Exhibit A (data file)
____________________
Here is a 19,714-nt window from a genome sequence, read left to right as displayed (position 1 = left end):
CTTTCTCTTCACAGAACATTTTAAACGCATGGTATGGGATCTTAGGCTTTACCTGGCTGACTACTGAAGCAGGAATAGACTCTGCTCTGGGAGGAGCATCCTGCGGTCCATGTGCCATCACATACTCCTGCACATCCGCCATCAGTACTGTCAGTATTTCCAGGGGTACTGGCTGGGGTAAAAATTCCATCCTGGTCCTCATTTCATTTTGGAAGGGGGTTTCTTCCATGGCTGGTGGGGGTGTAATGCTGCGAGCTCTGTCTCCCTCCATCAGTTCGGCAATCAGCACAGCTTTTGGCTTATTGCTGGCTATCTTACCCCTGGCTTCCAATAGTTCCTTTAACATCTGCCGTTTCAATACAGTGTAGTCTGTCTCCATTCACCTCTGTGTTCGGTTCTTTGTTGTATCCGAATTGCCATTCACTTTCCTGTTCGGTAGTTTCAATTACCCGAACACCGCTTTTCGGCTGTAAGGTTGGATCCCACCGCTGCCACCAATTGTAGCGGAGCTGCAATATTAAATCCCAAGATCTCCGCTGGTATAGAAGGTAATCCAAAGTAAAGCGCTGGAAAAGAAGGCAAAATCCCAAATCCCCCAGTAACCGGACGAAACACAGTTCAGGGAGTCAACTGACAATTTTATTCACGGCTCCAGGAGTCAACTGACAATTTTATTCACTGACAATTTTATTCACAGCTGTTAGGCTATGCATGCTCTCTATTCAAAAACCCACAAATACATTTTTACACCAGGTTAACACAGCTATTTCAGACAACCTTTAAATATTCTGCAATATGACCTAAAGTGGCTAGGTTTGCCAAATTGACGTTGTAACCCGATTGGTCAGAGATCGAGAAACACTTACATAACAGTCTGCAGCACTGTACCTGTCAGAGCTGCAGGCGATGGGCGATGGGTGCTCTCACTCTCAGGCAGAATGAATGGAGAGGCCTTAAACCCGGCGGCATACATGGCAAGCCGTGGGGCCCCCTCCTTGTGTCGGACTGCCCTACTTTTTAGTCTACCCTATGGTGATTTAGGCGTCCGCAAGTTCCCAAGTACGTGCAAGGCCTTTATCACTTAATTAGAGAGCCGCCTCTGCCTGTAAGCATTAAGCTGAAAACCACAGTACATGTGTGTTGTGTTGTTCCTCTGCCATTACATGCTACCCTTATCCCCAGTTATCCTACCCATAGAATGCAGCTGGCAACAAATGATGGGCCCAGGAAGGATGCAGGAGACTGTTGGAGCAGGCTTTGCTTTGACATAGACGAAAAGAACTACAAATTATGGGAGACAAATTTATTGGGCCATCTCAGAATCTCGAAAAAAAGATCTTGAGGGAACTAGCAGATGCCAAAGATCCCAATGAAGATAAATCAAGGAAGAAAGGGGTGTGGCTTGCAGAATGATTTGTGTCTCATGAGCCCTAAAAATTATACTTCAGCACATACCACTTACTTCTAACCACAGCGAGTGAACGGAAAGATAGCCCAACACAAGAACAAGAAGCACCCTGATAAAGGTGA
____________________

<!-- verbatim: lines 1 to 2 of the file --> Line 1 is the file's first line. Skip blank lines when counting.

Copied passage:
Here is a 19,714-nt window from a genome sequence, read left to right as displayed (position 1 = left end):
CTTTCTCTTCACAGAACATTTTAAACGCATGGTATGGGATCTTAGGCTTTACCTGGCTGACTACTGAAGCAGGAATAGACTCTGCTCTGGGAGGAGCATCCTGCGGTCCATGTGCCATCACATACTCCTGCACATCCGCCATCAGTACTGTCAGTATTTCCAGGGGTACTGGCTGGGGTAAAAATTCCATCCTGGTCCTCATTTCATTTTGGAAGGGGGTTTCTTCCATGGCTGGTGGGGGTGTAATGCTGCGAGCTCTGTCTCCCTCCATCAGTTCGGCAATCAGCACAGCTTTTGGCTTATTGCTGGCTATCTTACCCCTGGCTTCCAATAGTTCCTTTAACATCTGCCGTTTCAATACAGTGTAGTCTGTCTCCATTCACCTCTGTGTTCGGTTCTTTGTTGTATCCGAATTGCCATTCACTTTCCTGTTCGGTAGTTTCAATTACCCGAACACCGCTTTTCGGCTGTAAGGTTGGATCCCACCGCTGCCACCAATTGTAGCGGAGCTGCAATATTAAATCCCAAGATCTCCGCTGGTATAGAAGGTAATCCAAAGTAAAGCGCTGGAAAAGAAGGCAAAATCCCAAATCCCCCAGTAACCGGACGAAACACAGTTCAGGGAGTCAACTGACAATTTTATTCACGGCTCCAGGAGTCAACTGACAATTTTATTCACTGACAATTTTATTCACAGCTGTTAGGCTATGCATGCTCTCTATTCAAAAACCCACAAATACATTTTTACACCAGGTTAACACAGCTATTTCAGACAACCTTTAAATATTCTGCAATATGACCTAAAGTGGCTAGGTTTGCCAAATTGACGTTGTAACCCGATTGGTCAGAGATCGAGAAACACTTACATAACAGTCTGCAGCACTGTACCTGTCAGAGCTGCAGGCGATGGGCGATGGGTGCTCTCACTCTCAGGCAGAATGAATGGAGAGGCCTTAAACCCGGCGGCATACATGGCAAGCCGTGGGGCCCCCTCCTTGTGTCGGACTGCCCTACTTTTTAGTCTACCCTATGGTGATTTAGGCGTCCGCAAGTTCCCAAGTACGTGCAAGGCCTTTATCACTTAATTAGAGAGCCGCCTCTGCCTGTAAGCATTAAGCTGAAAACCACAGTACATGTGTGTTGTGTTGTTCCTCTGCCATTACATGCTACCCTTATCCCCAGTTATCCTACCCATAGAATGCAGCTGGCAACAAATGATGGGCCCAGGAAGGATGCAGGAGACTGTTGGAGCAGGCTTTGCTTTGACATAGACGAAAAGAACTACAAATTATGGGAGACAAATTTATTGGGCCATCTCAGAATCTCGAAAAAAAGATCTTGAGGGAACTAGCAGATGCCAAAGATCCCAATGAAGATAAATCAAGGAAGAAAGGGGTGTGGCTTGCAGAATGATTTGTGTCTCATGAGCCCTAAAAATTATACTTCAGCACATACCACTTACTTCTAACCACAGCGAGTGAACGGAAAGATAGCCCAACACAAGAACAAGAAGCACCCTGATAAAGGTGA